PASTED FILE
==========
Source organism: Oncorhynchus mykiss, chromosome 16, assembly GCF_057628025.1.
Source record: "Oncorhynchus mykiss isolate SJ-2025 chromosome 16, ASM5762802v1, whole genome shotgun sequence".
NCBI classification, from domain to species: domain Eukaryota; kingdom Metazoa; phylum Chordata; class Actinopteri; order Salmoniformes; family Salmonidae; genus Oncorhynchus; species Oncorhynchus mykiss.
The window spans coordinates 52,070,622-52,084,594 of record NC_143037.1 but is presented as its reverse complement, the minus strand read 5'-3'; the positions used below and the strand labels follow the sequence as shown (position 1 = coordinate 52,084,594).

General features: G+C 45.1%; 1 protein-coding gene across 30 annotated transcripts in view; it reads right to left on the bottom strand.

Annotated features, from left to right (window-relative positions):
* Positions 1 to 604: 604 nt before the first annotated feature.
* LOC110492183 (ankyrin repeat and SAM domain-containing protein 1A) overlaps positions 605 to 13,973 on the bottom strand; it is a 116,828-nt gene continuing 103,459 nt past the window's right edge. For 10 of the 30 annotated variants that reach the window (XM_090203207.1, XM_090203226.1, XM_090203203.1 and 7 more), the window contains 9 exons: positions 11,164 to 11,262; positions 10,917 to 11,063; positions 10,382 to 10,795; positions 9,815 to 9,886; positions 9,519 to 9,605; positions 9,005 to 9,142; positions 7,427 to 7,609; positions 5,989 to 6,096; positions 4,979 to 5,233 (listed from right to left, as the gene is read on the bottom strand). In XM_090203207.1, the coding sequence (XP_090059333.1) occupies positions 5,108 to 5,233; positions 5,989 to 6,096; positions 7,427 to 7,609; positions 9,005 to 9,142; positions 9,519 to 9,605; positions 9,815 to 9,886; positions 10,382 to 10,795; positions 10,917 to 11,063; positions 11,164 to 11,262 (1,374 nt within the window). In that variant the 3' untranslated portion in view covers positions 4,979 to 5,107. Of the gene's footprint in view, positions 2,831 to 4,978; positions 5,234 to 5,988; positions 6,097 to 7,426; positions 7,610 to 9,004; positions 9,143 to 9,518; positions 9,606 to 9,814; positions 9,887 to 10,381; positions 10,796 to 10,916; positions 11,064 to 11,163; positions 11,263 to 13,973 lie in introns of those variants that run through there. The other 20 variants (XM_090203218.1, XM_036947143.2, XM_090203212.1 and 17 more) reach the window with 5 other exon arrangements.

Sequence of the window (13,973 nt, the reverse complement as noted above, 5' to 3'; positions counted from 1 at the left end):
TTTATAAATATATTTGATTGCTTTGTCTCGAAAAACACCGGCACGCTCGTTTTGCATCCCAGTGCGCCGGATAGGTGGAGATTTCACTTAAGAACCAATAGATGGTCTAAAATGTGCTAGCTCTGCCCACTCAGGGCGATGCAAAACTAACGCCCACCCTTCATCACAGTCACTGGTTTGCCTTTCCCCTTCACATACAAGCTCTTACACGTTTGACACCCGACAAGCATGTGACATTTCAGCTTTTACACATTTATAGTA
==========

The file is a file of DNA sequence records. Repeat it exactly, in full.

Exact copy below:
Source organism: Oncorhynchus mykiss, chromosome 16, assembly GCF_057628025.1.
Source record: "Oncorhynchus mykiss isolate SJ-2025 chromosome 16, ASM5762802v1, whole genome shotgun sequence".
NCBI classification, from domain to species: domain Eukaryota; kingdom Metazoa; phylum Chordata; class Actinopteri; order Salmoniformes; family Salmonidae; genus Oncorhynchus; species Oncorhynchus mykiss.
The window spans coordinates 52,070,622-52,084,594 of record NC_143037.1 but is presented as its reverse complement, the minus strand read 5'-3'; the positions used below and the strand labels follow the sequence as shown (position 1 = coordinate 52,084,594).

General features: G+C 45.1%; 1 protein-coding gene across 30 annotated transcripts in view; it reads right to left on the bottom strand.

Annotated features, from left to right (window-relative positions):
* Positions 1 to 604: 604 nt before the first annotated feature.
* LOC110492183 (ankyrin repeat and SAM domain-containing protein 1A) overlaps positions 605 to 13,973 on the bottom strand; it is a 116,828-nt gene continuing 103,459 nt past the window's right edge. For 10 of the 30 annotated variants that reach the window (XM_090203207.1, XM_090203226.1, XM_090203203.1 and 7 more), the window contains 9 exons: positions 11,164 to 11,262; positions 10,917 to 11,063; positions 10,382 to 10,795; positions 9,815 to 9,886; positions 9,519 to 9,605; positions 9,005 to 9,142; positions 7,427 to 7,609; positions 5,989 to 6,096; positions 4,979 to 5,233 (listed from right to left, as the gene is read on the bottom strand). In XM_090203207.1, the coding sequence (XP_090059333.1) occupies positions 5,108 to 5,233; positions 5,989 to 6,096; positions 7,427 to 7,609; positions 9,005 to 9,142; positions 9,519 to 9,605; positions 9,815 to 9,886; positions 10,382 to 10,795; positions 10,917 to 11,063; positions 11,164 to 11,262 (1,374 nt within the window). In that variant the 3' untranslated portion in view covers positions 4,979 to 5,107. Of the gene's footprint in view, positions 2,831 to 4,978; positions 5,234 to 5,988; positions 6,097 to 7,426; positions 7,610 to 9,004; positions 9,143 to 9,518; positions 9,606 to 9,814; positions 9,887 to 10,381; positions 10,796 to 10,916; positions 11,064 to 11,163; positions 11,263 to 13,973 lie in introns of those variants that run through there. The other 20 variants (XM_090203218.1, XM_036947143.2, XM_090203212.1 and 17 more) reach the window with 5 other exon arrangements.

Sequence of the window (13,973 nt, the reverse complement as noted above, 5' to 3'; positions counted from 1 at the left end):
TTTATAAATATATTTGATTGCTTTGTCTCGAAAAACACCGGCACGCTCGTTTTGCATCCCAGTGCGCCGGATAGGTGGAGATTTCACTTAAGAACCAATAGATGGTCTAAAATGTGCTAGCTCTGCCCACTCAGGGCGATGCAAAACTAACGCCCACCCTTCATCACAGTCACTGGTTTGCCTTTCCCCTTCACATACAAGCTCTTACACGTTTGACACCCGACAAGCATGTGACATTTCAGCTTTTACACATTTATAGTA